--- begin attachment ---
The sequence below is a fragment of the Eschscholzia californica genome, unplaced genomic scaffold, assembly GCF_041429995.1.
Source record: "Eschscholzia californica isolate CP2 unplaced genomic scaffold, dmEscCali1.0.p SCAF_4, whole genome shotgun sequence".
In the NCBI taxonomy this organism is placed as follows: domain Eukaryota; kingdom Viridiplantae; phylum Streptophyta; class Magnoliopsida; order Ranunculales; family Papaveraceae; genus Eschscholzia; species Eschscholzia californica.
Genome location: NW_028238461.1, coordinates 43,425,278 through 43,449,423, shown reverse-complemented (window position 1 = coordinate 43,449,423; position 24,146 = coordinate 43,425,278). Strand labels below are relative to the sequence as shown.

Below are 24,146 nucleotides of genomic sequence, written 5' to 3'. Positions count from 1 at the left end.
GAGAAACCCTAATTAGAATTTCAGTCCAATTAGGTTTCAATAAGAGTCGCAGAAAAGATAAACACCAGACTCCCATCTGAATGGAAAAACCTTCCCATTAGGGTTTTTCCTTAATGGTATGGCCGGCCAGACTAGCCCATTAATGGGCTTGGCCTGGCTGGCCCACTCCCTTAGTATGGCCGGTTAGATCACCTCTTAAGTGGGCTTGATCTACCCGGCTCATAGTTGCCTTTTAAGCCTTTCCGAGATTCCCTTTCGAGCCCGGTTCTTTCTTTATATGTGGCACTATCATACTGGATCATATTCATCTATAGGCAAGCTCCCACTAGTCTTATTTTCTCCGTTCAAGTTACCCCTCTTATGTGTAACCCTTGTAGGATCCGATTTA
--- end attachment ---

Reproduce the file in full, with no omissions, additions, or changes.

The sequence below is a fragment of the Eschscholzia californica genome, unplaced genomic scaffold, assembly GCF_041429995.1.
Source record: "Eschscholzia californica isolate CP2 unplaced genomic scaffold, dmEscCali1.0.p SCAF_4, whole genome shotgun sequence".
In the NCBI taxonomy this organism is placed as follows: domain Eukaryota; kingdom Viridiplantae; phylum Streptophyta; class Magnoliopsida; order Ranunculales; family Papaveraceae; genus Eschscholzia; species Eschscholzia californica.
Genome location: NW_028238461.1, coordinates 43,425,278 through 43,449,423, shown reverse-complemented (window position 1 = coordinate 43,449,423; position 24,146 = coordinate 43,425,278). Strand labels below are relative to the sequence as shown.

Below are 24,146 nucleotides of genomic sequence, written 5' to 3'. Positions count from 1 at the left end.
GAGAAACCCTAATTAGAATTTCAGTCCAATTAGGTTTCAATAAGAGTCGCAGAAAAGATAAACACCAGACTCCCATCTGAATGGAAAAACCTTCCCATTAGGGTTTTTCCTTAATGGTATGGCCGGCCAGACTAGCCCATTAATGGGCTTGGCCTGGCTGGCCCACTCCCTTAGTATGGCCGGTTAGATCACCTCTTAAGTGGGCTTGATCTACCCGGCTCATAGTTGCCTTTTAAGCCTTTCCGAGATTCCCTTTCGAGCCCGGTTCTTTCTTTATATGTGGCACTATCATACTGGATCATATTCATCTATAGGCAAGCTCCCACTAGTCTTATTTTCTCCGTTCAAGTTACCCCTCTTATGTGTAACCCTTGTAGGATCCGATTTA